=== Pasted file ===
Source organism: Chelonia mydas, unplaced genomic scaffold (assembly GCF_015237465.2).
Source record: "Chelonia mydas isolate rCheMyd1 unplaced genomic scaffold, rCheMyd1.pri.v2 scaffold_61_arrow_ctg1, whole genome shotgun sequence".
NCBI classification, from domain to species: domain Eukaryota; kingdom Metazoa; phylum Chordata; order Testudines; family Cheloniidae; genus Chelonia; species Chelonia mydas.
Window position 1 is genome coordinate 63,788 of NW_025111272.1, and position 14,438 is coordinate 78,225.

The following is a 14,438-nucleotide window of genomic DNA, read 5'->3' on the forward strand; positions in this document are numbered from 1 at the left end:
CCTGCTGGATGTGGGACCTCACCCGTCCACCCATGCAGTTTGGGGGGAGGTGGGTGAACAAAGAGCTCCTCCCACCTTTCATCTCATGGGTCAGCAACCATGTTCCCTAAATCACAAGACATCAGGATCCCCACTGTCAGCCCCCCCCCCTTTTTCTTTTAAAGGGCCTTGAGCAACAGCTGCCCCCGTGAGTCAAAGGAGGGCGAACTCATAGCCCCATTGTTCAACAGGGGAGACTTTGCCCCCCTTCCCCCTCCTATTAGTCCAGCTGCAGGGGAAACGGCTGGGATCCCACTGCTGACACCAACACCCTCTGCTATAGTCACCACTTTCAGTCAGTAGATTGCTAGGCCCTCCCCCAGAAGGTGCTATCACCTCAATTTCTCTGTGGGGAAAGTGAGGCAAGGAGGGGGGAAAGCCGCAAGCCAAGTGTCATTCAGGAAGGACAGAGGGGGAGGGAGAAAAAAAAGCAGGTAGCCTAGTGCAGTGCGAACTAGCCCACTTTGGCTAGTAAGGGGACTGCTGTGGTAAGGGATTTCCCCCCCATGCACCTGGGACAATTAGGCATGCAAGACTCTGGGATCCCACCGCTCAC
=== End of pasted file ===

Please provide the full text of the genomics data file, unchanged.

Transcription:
Source organism: Chelonia mydas, unplaced genomic scaffold (assembly GCF_015237465.2).
Source record: "Chelonia mydas isolate rCheMyd1 unplaced genomic scaffold, rCheMyd1.pri.v2 scaffold_61_arrow_ctg1, whole genome shotgun sequence".
NCBI classification, from domain to species: domain Eukaryota; kingdom Metazoa; phylum Chordata; order Testudines; family Cheloniidae; genus Chelonia; species Chelonia mydas.
Window position 1 is genome coordinate 63,788 of NW_025111272.1, and position 14,438 is coordinate 78,225.

The following is a 14,438-nucleotide window of genomic DNA, read 5'->3' on the forward strand; positions in this document are numbered from 1 at the left end:
CCTGCTGGATGTGGGACCTCACCCGTCCACCCATGCAGTTTGGGGGGAGGTGGGTGAACAAAGAGCTCCTCCCACCTTTCATCTCATGGGTCAGCAACCATGTTCCCTAAATCACAAGACATCAGGATCCCCACTGTCAGCCCCCCCCCCTTTTTCTTTTAAAGGGCCTTGAGCAACAGCTGCCCCCGTGAGTCAAAGGAGGGCGAACTCATAGCCCCATTGTTCAACAGGGGAGACTTTGCCCCCCTTCCCCCTCCTATTAGTCCAGCTGCAGGGGAAACGGCTGGGATCCCACTGCTGACACCAACACCCTCTGCTATAGTCACCACTTTCAGTCAGTAGATTGCTAGGCCCTCCCCCAGAAGGTGCTATCACCTCAATTTCTCTGTGGGGAAAGTGAGGCAAGGAGGGGGGAAAGCCGCAAGCCAAGTGTCATTCAGGAAGGACAGAGGGGGAGGGAGAAAAAAAAGCAGGTAGCCTAGTGCAGTGCGAACTAGCCCACTTTGGCTAGTAAGGGGACTGCTGTGGTAAGGGATTTCCCCCCCATGCACCTGGGACAATTAGGCATGCAAGACTCTGGGATCCCACCGCTCAC